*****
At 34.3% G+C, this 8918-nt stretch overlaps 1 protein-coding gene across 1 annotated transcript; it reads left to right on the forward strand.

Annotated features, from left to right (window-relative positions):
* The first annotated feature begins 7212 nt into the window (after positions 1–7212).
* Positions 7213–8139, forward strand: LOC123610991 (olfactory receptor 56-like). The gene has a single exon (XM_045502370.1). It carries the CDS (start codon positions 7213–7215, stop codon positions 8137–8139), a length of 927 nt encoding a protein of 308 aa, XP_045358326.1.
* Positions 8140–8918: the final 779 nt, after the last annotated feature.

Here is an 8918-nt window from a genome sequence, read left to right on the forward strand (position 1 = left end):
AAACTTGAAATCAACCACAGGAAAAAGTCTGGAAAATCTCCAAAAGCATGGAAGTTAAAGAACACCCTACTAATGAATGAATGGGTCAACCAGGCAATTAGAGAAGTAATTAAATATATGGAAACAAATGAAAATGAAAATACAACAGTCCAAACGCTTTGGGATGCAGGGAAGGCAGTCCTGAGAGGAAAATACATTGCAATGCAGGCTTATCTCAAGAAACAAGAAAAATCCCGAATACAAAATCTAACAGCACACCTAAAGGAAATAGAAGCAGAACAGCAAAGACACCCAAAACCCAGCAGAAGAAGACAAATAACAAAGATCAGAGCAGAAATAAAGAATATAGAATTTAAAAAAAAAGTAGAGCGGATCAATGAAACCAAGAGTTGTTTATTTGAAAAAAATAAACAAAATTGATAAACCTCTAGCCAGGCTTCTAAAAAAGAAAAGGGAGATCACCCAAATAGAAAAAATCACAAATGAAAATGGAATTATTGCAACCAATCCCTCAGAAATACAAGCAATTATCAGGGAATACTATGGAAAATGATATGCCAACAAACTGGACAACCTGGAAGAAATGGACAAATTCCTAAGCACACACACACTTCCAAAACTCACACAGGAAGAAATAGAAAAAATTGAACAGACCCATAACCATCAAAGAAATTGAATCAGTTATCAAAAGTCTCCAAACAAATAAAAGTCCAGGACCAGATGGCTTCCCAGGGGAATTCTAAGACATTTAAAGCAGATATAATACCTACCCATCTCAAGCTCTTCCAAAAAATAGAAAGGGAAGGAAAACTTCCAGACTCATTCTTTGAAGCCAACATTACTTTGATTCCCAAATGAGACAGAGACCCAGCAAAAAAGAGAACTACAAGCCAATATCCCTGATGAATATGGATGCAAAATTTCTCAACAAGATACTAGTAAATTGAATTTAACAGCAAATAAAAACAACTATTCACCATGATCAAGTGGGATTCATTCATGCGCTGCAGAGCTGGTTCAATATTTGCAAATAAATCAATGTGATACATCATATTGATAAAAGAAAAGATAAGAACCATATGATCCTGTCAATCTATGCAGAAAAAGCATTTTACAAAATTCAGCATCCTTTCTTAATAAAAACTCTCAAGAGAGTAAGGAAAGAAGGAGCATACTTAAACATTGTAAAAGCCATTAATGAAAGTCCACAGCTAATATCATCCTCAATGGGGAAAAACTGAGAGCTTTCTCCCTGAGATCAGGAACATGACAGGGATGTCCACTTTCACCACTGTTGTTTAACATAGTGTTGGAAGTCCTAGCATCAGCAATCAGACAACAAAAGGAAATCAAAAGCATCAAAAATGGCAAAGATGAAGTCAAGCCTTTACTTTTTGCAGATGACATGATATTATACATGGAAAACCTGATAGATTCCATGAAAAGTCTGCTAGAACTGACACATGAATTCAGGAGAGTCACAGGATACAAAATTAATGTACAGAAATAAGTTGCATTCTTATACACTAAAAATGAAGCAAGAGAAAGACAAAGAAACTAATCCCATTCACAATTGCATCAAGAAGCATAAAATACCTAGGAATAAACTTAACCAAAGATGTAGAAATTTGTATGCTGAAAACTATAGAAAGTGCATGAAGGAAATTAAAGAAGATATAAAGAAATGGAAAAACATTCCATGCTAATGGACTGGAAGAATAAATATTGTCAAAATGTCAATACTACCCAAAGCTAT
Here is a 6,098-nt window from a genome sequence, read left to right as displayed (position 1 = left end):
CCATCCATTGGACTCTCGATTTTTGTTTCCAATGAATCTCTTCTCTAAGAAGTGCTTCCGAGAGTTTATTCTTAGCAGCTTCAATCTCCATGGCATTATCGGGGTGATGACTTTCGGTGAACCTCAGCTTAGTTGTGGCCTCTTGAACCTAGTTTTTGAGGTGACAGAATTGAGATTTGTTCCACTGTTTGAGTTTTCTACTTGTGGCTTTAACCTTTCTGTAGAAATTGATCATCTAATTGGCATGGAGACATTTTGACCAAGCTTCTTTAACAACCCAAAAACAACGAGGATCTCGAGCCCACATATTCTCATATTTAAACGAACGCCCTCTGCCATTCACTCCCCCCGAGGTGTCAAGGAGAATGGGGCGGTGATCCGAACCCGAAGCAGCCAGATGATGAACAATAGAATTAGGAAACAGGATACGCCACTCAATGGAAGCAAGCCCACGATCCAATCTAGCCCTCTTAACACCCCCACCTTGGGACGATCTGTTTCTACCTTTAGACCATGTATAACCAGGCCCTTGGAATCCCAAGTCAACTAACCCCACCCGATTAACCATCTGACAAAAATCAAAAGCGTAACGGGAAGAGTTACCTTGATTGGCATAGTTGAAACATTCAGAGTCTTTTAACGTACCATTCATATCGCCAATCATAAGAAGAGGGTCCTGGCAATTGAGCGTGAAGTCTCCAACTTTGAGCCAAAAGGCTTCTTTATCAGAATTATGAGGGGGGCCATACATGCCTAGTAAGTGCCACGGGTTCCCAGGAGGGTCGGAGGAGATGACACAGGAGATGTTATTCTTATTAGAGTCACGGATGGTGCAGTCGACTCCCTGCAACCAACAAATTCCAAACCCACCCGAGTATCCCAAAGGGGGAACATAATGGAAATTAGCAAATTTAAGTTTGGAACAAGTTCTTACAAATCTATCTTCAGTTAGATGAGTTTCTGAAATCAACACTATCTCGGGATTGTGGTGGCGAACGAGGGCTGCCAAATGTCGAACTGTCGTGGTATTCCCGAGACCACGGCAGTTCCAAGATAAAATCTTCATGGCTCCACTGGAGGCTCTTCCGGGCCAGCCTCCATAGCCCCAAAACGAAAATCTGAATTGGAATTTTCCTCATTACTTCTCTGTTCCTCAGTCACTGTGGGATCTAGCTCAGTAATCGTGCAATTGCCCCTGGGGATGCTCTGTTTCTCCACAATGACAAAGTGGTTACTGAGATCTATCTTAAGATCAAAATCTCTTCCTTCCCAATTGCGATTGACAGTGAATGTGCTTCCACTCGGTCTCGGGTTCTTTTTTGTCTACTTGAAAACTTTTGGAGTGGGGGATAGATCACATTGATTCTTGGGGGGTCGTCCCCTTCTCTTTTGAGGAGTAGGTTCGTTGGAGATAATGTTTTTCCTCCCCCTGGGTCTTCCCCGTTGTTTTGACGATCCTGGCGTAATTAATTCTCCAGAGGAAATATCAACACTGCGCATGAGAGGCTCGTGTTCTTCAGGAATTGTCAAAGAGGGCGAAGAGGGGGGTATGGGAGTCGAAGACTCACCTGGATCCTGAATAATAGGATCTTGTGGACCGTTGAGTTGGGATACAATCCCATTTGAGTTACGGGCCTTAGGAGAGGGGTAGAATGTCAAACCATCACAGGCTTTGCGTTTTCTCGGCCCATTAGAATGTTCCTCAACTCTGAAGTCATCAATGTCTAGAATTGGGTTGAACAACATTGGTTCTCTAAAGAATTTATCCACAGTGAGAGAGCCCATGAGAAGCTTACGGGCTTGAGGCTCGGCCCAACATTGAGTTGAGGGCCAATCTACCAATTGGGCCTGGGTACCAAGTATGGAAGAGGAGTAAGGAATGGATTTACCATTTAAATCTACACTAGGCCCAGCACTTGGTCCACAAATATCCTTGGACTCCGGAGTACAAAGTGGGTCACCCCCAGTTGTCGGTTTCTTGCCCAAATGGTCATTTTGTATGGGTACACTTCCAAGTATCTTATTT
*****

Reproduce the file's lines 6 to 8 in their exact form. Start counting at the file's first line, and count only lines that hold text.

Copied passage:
Here is an 8918-nt window from a genome sequence, read left to right on the forward strand (position 1 = left end):
AAACTTGAAATCAACCACAGGAAAAAGTCTGGAAAATCTCCAAAAGCATGGAAGTTAAAGAACACCCTACTAATGAATGAATGGGTCAACCAGGCAATTAGAGAAGTAATTAAATATATGGAAACAAATGAAAATGAAAATACAACAGTCCAAACGCTTTGGGATGCAGGGAAGGCAGTCCTGAGAGGAAAATACATTGCAATGCAGGCTTATCTCAAGAAACAAGAAAAATCCCGAATACAAAATCTAACAGCACACCTAAAGGAAATAGAAGCAGAACAGCAAAGACACCCAAAACCCAGCAGAAGAAGACAAATAACAAAGATCAGAGCAGAAATAAAGAATATAGAATTTAAAAAAAAAGTAGAGCGGATCAATGAAACCAAGAGTTGTTTATTTGAAAAAAATAAACAAAATTGATAAACCTCTAGCCAGGCTTCTAAAAAAGAAAAGGGAGATCACCCAAATAGAAAAAATCACAAATGAAAATGGAATTATTGCAACCAATCCCTCAGAAATACAAGCAATTATCAGGGAATACTATGGAAAATGATATGCCAACAAACTGGACAACCTGGAAGAAATGGACAAATTCCTAAGCACACACACACTTCCAAAACTCACACAGGAAGAAATAGAAAAAATTGAACAGACCCATAACCATCAAAGAAATTGAATCAGTTATCAAAAGTCTCCAAACAAATAAAAGTCCAGGACCAGATGGCTTCCCAGGGGAATTCTAAGACATTTAAAGCAGATATAATACCTACCCATCTCAAGCTCTTCCAAAAAATAGAAAGGGAAGGAAAACTTCCAGACTCATTCTTTGAAGCCAACATTACTTTGATTCCCAAATGAGACAGAGACCCAGCAAAAAAGAGAACTACAAGCCAATATCCCTGATGAATATGGATGCAAAATTTCTCAACAAGATACTAGTAAATTGAATTTAACAGCAAATAAAAACAACTATTCACCATGATCAAGTGGGATTCATTCATGCGCTGCAGAGCTGGTTCAATATTTGCAAATAAATCAATGTGATACATCATATTGATAAAAGAAAAGATAAGAACCATATGATCCTGTCAATCTATGCAGAAAAAGCATTTTACAAAATTCAGCATCCTTTCTTAATAAAAACTCTCAAGAGAGTAAGGAAAGAAGGAGCATACTTAAACATTGTAAAAGCCATTAATGAAAGTCCACAGCTAATATCATCCTCAATGGGGAAAAACTGAGAGCTTTCTCCCTGAGATCAGGAACATGACAGGGATGTCCACTTTCACCACTGTTGTTTAACATAGTGTTGGAAGTCCTAGCATCAGCAATCAGACAACAAAAGGAAATCAAAAGCATCAAAAATGGCAAAGATGAAGTCAAGCCTTTACTTTTTGCAGATGACATGATATTATACATGGAAAACCTGATAGATTCCATGAAAAGTCTGCTAGAACTGACACATGAATTCAGGAGAGTCACAGGATACAAAATTAATGTACAGAAATAAGTTGCATTCTTATACACTAAAAATGAAGCAAGAGAAAGACAAAGAAACTAATCCCATTCACAATTGCATCAAGAAGCATAAAATACCTAGGAATAAACTTAACCAAAGATGTAGAAATTTGTATGCTGAAAACTATAGAAAGTGCATGAAGGAAATTAAAGAAGATATAAAGAAATGGAAAAACATTCCATGCTAATGGACTGGAAGAATAAATATTGTCAAAATGTCAATACTACCCAAAGCTAT
Here is a 6,098-nt window from a genome sequence, read left to right as displayed (position 1 = left end):